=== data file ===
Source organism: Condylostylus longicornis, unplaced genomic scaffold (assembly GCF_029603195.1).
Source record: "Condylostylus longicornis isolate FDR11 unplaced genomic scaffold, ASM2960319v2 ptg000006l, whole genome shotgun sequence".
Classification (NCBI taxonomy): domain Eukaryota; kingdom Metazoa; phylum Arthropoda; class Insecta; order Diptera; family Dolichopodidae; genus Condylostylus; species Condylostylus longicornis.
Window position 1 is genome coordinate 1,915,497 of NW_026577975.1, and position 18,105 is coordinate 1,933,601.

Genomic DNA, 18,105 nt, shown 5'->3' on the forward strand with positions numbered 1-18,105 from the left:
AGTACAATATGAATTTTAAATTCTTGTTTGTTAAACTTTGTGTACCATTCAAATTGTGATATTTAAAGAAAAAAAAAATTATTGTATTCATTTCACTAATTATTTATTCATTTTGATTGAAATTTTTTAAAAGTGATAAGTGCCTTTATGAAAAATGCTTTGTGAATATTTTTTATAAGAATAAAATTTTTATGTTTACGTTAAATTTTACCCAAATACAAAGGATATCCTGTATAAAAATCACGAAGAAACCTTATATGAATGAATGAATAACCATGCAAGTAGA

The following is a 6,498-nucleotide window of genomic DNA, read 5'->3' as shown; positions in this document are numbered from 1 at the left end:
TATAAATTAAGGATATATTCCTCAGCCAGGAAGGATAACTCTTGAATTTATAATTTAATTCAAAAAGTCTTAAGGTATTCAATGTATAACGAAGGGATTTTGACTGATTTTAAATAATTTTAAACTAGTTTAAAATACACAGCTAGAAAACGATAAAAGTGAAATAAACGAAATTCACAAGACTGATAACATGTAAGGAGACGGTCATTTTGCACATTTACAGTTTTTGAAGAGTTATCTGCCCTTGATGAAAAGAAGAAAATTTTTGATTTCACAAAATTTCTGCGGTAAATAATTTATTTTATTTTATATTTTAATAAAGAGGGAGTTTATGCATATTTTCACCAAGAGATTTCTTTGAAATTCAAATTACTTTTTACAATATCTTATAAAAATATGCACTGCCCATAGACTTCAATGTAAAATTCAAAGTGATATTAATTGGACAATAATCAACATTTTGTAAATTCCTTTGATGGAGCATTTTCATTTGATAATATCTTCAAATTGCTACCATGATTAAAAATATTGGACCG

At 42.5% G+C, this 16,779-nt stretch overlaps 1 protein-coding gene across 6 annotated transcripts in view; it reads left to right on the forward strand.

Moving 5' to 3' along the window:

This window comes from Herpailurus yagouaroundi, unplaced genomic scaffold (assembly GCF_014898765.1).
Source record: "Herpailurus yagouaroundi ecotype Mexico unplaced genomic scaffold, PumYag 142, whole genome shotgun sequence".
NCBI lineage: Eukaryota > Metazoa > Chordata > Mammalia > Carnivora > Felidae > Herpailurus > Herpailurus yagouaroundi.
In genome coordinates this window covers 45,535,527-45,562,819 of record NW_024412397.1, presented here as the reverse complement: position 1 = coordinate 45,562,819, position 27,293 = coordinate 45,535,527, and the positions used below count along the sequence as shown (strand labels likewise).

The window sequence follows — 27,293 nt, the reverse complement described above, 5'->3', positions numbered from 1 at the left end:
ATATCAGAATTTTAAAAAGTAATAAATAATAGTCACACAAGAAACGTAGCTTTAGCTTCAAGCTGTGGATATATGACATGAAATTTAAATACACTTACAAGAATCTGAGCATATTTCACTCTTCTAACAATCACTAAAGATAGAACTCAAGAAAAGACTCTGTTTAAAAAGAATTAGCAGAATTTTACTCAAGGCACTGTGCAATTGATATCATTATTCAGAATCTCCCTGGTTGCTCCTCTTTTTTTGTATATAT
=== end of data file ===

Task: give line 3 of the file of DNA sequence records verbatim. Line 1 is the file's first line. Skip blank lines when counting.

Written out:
Classification (NCBI taxonomy): domain Eukaryota; kingdom Metazoa; phylum Arthropoda; class Insecta; order Diptera; family Dolichopodidae; genus Condylostylus; species Condylostylus longicornis.